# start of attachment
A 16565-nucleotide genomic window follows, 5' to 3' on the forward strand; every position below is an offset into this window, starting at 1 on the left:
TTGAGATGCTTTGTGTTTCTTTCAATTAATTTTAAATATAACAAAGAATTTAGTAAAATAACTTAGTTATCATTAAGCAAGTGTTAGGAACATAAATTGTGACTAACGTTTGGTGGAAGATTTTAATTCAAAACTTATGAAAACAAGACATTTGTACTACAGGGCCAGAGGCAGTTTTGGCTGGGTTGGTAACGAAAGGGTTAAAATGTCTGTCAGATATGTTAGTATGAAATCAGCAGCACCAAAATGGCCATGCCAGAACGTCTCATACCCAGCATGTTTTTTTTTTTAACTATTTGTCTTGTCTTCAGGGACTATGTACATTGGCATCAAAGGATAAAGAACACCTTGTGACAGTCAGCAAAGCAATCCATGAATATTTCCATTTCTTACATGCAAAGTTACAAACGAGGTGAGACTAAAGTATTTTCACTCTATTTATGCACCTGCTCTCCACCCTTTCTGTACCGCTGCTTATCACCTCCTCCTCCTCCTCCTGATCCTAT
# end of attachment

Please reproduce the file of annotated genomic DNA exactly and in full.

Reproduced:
A 16565-nucleotide genomic window follows, 5' to 3' on the forward strand; every position below is an offset into this window, starting at 1 on the left:
TTGAGATGCTTTGTGTTTCTTTCAATTAATTTTAAATATAACAAAGAATTTAGTAAAATAACTTAGTTATCATTAAGCAAGTGTTAGGAACATAAATTGTGACTAACGTTTGGTGGAAGATTTTAATTCAAAACTTATGAAAACAAGACATTTGTACTACAGGGCCAGAGGCAGTTTTGGCTGGGTTGGTAACGAAAGGGTTAAAATGTCTGTCAGATATGTTAGTATGAAATCAGCAGCACCAAAATGGCCATGCCAGAACGTCTCATACCCAGCATGTTTTTTTTTTTAACTATTTGTCTTGTCTTCAGGGACTATGTACATTGGCATCAAAGGATAAAGAACACCTTGTGACAGTCAGCAAAGCAATCCATGAATATTTCCATTTCTTACATGCAAAGTTACAAACGAGGTGAGACTAAAGTATTTTCACTCTATTTATGCACCTGCTCTCCACCCTTTCTGTACCGCTGCTTATCACCTCCTCCTCCTCCTCCTGATCCTAT